Back in 1930, John Maynard Keynes was the world’s best economist – but let’s not pretend that he was much of a fortune-teller. That generation’s grandchildren, he predicted, would work just three hours a day, and even working that much would be a matter of choice. Society would be so very wealthy and technology so advanced, that every day would be all about leisure. The practice of spending endless time in an office would be consigned to history.

Needless to say, JMK was wrong. For all that our we now have undreamed-of technologies – and for all that our standard of living has improved out of sights – that generation’s great-grandchildren actually work longer hours than they did, retire later and have much less holiday time. In theory, we all work a 40-hour week, but in practice, it’s a whole lot more than that and our hours seem to be growing every year.

But isn’t this just how life works?

Historically speaking, the hardest-working period of human existence seems to have been during the industrial revolution of the mid-to-late nineteenth century. All those new-fangled machines, mines and factories needed endless numbers of workers to man them and labour laws weren’t exactly up to scratch. Most people worked around 12 hours a day and at least six days a week.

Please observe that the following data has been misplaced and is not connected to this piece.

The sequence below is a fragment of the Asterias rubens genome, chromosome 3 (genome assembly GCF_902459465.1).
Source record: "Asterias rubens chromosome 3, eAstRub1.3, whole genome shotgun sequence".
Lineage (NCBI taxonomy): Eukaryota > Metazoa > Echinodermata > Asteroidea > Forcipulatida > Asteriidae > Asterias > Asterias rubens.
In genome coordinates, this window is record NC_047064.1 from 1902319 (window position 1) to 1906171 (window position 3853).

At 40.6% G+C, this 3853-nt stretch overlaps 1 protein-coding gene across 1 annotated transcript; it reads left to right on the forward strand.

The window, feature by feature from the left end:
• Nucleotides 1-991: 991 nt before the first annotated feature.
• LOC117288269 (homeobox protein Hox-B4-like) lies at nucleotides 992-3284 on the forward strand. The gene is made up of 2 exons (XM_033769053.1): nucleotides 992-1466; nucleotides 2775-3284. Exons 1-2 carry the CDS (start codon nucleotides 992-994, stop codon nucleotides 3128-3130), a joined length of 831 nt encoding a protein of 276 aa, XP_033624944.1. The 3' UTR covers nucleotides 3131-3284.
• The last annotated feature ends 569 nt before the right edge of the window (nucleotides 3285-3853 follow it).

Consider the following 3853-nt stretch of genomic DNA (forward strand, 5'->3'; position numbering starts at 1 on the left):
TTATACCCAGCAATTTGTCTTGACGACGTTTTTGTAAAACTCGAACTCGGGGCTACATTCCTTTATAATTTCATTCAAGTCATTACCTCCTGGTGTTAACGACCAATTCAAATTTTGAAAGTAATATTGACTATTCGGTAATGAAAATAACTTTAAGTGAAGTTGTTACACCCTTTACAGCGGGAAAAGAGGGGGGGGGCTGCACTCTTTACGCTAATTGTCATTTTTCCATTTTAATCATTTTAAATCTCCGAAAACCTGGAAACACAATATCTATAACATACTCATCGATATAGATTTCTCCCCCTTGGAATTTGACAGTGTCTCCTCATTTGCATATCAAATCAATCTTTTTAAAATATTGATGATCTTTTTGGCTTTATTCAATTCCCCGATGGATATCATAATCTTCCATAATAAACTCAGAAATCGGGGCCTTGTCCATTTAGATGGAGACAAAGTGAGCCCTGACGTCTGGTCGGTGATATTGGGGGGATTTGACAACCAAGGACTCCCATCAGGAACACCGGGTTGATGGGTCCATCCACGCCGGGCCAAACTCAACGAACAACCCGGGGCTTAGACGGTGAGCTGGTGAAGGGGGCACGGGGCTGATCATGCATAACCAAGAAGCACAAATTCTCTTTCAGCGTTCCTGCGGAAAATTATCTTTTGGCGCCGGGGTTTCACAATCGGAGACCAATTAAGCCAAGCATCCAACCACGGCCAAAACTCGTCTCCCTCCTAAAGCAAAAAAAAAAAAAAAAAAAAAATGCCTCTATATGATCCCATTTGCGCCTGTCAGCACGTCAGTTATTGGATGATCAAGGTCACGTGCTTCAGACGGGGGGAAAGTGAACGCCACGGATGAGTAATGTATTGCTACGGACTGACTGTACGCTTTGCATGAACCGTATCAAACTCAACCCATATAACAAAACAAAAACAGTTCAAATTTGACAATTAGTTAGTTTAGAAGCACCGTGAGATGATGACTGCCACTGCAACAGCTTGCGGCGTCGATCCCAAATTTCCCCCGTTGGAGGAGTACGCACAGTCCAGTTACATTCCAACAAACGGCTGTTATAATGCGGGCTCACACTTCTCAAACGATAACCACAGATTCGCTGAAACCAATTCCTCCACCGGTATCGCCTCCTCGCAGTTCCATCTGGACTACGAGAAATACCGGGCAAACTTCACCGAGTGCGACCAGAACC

Prior to this, for thousands of years, feudal peasants worked an eight-hour day at worst and tended to break it up with a drink, sit or snooze. They did lots of tilling and ploughing, to be sure, but they also drank lots of mead. “The tempo of life was slow, even leisurely; the pace of work relaxed,” says the economist Juliet Shor. “Our ancestors may not have been rich, but they had an abundance of leisure.”

“The labouring man will take his rest long in the morning, a good piece of the day is spent afore he come at his work,” wrote one observer in 1570 – and “at noon he must have his sleeping time.” “When his hour cometh at night,” what’s more, “he casteth down his tools, leaveth his work, in what need or case soever the work standeth.”

Shor estimates that – once you factor in all the non-harvest times, and never-ending boozy festivals – your average medieval peasant enjoyed a minimum of eight weeks off a year, perhaps even up to six months.

Do we really need to work as hard as we do these days? I suspect that, a few hundred years from now, this generation’s descendants will look back on our lifestyle and, frankly, find us all a bit odd.

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